E: It’s one thing to embed story into the brand experience, but you’re taking it to a whole deeper level here. Talk to me about actually integrating story into the product experience itself. Let’s go a little bit deeper there and why you think it’s important that a story just doesn’t permeate the brand identity but the actual product experience and the customer journey.
J: That’s the question, right? Let’s talk about the world as it is today in the majority of software experiences. You engage with some marketing. They seem to understand your problem. They talk about the shift in the world that’s going on that you need to respond to, and you answer the call to adventure, right? You are the hero in your own journey. You answer the call to adventure. You get into the product and, from there, the story ends. Here’s the product. Here’s the key. Here’s the magic elixir that we’ve given to you. Maybe there is some nurture, onboarding emails, or maybe there’s a video or a walk-through guide that you can watch, but it feels like a letdown in most cases. Unless you are the most dedicated of heroes, it feels like you’ve gone into this other world, this Upside Down, and then you’ve just been left there.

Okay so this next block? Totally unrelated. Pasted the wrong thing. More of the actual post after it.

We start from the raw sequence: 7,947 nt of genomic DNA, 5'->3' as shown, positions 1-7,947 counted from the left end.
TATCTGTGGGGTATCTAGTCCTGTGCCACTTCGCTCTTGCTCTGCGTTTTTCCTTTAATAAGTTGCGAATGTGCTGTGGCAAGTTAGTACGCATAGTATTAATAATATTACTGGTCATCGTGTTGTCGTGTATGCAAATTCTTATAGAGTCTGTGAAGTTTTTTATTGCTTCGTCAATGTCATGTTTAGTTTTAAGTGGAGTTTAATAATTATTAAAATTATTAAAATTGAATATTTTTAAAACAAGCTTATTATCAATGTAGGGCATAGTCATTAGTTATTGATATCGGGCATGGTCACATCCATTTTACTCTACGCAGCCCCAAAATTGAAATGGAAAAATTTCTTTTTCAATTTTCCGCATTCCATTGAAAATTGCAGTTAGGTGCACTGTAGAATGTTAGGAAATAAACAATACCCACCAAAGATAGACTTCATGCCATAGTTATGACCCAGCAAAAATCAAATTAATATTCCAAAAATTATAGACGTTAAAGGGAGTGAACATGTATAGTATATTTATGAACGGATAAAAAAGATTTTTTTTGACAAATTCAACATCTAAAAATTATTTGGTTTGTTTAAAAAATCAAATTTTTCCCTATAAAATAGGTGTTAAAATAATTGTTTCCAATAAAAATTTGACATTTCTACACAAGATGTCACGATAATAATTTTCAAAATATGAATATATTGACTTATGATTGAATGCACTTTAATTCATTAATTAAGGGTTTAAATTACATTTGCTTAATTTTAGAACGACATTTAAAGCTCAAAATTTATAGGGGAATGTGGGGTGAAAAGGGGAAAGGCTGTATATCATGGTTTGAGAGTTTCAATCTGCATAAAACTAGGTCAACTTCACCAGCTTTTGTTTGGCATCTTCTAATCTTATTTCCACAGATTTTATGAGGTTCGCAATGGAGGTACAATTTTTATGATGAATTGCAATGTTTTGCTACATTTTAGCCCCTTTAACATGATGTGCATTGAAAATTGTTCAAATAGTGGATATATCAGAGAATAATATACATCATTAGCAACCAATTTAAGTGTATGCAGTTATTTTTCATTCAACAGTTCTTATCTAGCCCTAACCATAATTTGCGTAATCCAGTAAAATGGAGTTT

I believe that it’s important for the experience to continue and follow through so that you feel, at the end of using a product and adopting a product, really making it valuable for yourself or your company, that you need to have the same sort of structured experience that you get watching a movie. If you do, you should, hopefully, get the same feeling at the end of it. Whether it’s a week to adopt or six months to adopt, you should feel at the end of it like, “I did this. It is resolved. It is now a part of me.”
Obviously, the implications for this are great in terms of customer attention, and success, and shortening the sales and adoption cycles, all these sorts of things, but I believe that a lot of the answers that we’re looking for when it comes to developing products, making sure we’re growing, adoption is where we want it to be, it comes done to structuring, not only marketing, but the entire experience of using the product around these same tenets that Joseph Campbell established 50 years ago.